The Finer Points: the art of the one-timer

By: Tim Kolupanowich
@TimKolupan_

Of all tools a top goal scorer can utilize, the one-timer might just be the deadliest. The biggest reason is that it is such a quick shot that leaves almost no time for the goalie to react. By the time they have tracked where the pass is going, the puck is already coming at them.

This is the favorite shot of Tampa Bay Lightning sniper Steven Stamkos. Nobody has more goals in the past three seasons than his 156 and, although he has needed to find alternate ways to score as other teams are privy to his setup, the one-timer is still his weapon of choice. Brett Hull had arguably the best one-timer of all time and he used it to score 741 career goals, the third-highest total in history and only Wayne Gretzky scored more goals in a season than the 86 he totaled in 1990-91.

But there is more going on than just shooting the puck, there’s a bit of physics involved as well. There are two big things to think about.

Tampa Bay Lightning forward Brett Connolly practices a one-timer during warm ups at the Tampa Bay Times Forum. (Cassie Storring/CM)

Stick Flex

The first thing to know about shooting a hockey puck is that the power isn’t coming from the player’s arms because they have no physical contact with the puck. Rather, the power comes from the energy stored up in the stick and the more flex put on a stick, the harder the shot will be. The curve you see when a player shoots isn’t an optical illusion, sticks really do bend like that.

While the stick is bending, a high amount of what is called potential energy is built up, just waiting to be released. This is why players hit the ice a few inches in front of the puck, to build up that energy as much as possible before reaching the puck. Once the player releases the shot and the stick straightens back out, all of the potential energy is turned into kinetic energy and that is what fires off the puck. This is why, especially during a one-timer, players will end up on one knee while taking the shot. By getting as low as they can, they add more flex to the stick, therefore more power to the shot.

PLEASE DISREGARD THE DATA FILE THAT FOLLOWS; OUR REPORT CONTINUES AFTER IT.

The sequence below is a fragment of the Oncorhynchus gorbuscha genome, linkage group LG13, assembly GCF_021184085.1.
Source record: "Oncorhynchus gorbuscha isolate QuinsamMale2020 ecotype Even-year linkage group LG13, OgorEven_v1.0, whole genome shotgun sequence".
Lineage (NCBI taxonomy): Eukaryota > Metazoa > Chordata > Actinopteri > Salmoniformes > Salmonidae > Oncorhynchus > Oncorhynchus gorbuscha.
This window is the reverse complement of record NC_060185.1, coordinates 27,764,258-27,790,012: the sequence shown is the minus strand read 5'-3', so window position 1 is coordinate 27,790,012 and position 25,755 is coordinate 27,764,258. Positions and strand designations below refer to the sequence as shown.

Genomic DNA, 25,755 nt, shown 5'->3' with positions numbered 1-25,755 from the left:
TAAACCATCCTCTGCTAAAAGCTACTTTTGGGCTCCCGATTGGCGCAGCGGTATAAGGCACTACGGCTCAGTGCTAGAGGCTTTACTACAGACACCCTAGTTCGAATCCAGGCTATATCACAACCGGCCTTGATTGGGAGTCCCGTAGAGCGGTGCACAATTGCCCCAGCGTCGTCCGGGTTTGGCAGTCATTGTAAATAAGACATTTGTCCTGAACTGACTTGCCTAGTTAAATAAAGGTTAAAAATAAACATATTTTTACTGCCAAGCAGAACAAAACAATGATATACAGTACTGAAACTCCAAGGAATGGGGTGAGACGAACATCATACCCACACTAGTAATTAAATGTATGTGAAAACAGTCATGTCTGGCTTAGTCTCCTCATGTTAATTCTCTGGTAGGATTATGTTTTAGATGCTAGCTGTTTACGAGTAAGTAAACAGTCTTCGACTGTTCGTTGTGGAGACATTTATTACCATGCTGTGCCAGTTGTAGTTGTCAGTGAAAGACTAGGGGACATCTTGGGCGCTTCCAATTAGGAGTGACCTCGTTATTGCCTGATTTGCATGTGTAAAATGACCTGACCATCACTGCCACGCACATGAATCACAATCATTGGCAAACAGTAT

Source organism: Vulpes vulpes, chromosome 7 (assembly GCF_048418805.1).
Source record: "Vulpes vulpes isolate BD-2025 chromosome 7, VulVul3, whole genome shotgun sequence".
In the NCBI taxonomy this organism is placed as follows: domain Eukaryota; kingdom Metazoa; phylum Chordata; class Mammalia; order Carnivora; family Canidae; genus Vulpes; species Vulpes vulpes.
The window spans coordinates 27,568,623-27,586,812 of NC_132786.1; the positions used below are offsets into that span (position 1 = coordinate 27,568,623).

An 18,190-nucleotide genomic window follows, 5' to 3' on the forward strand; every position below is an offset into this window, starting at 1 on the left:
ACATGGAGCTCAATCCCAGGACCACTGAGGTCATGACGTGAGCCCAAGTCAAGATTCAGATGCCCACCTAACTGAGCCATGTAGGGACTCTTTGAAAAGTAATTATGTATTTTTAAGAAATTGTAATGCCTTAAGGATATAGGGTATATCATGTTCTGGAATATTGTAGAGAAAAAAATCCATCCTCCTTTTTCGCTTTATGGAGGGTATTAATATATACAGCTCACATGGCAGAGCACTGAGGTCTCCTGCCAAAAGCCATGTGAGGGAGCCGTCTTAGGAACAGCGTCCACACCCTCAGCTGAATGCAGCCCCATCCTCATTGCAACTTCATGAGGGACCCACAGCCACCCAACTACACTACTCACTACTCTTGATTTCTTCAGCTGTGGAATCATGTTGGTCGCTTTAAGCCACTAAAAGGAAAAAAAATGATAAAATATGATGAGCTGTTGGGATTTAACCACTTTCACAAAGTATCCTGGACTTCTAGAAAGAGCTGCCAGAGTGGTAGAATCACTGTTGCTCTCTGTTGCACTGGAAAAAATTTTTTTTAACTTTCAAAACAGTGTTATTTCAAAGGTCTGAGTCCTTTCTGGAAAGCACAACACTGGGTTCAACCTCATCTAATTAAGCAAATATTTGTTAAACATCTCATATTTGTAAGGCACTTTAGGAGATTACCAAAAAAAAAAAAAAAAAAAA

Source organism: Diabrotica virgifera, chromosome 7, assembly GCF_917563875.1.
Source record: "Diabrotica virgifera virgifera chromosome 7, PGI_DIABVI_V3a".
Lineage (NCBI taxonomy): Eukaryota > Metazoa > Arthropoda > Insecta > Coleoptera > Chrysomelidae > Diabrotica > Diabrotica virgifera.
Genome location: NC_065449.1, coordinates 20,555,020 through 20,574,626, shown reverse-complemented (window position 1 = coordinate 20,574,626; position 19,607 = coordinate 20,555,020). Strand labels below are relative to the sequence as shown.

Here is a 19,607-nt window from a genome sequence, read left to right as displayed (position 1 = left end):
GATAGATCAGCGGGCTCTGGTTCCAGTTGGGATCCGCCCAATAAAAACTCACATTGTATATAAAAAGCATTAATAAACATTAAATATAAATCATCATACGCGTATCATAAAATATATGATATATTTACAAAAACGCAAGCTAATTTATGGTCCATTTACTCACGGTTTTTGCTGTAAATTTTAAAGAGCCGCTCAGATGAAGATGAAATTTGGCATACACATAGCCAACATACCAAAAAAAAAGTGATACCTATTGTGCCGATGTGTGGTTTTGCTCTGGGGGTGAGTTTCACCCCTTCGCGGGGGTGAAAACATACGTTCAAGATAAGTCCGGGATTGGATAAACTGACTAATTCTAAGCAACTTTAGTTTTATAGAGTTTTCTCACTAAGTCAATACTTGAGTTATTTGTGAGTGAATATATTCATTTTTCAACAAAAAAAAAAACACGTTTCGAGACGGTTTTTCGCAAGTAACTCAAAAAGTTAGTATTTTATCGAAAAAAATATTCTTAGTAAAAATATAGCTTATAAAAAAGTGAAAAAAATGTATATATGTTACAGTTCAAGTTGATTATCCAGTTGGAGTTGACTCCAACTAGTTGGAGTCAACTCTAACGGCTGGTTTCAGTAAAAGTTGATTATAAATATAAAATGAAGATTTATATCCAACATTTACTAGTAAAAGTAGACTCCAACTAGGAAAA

For additional information on how important the stick flex is to a shot and what the common measurements are, check out this great piece on Hockey Stick Expert.

Push, Don’t Shoot

The other important part of the one-timer to take notice of is that players aren’t re-shooting the puck or taking full slapshots when the puck gets to them. Sure, that is possible when the pass is slow enough (this usually happens during a shot from the point), but often it has to be a hard, quick pass to get to the player set up usually near one of the faceoff dots.  Check out the video below of a Stamkos goal from the 2011 playoffs against the Boston Bruins. He waits for the pass, puts flex onto his stick building up all the potential energy, them simply redirects the puck towards the goal letting the explosive kinetic energy from the release of the shot drive the puck behind Tim Thomas.

A lot of the speed from the shot actually comes from the pass itself. The shooter can add more velocity to it of course, but if they did the same motion with a static puck, the shot wouldn’t be as hard. Accuracy and quickness of the shot coming off the stick is more important than a hard shot. Another good example is when Carolina Hurricanes forward Jussi Jokinen  tied Game 7 against the New Jersey Devils back in 2009. The puck comes to him and he doesn’t try to blast it past Martin Brodeur, he just tries to get the puck off his stick as fast as possible and make sure it’s on net.

The one-timer is deadly, but it has to be executed smoothly or the shooter risks messing up the shot. But if you find a way to get open, let the stick do the work and just worry about accuracy, you too can unleash the best shot in the game.

*Editor’s Note: Hockey is a very fast-paced game and the large number of sometimes-complicated rules can make it hard to follow for a casual/new viewer. The Finer Points is a weekly column that will explain the subtleties and complexities of hockey in an easy-to-understand manner so fans can spend more time enjoying the game and less time trying to figure out what is going on.  

Is there a facet of the game that has you scratching your head? Send an email to tim@coincidentalminors.com.

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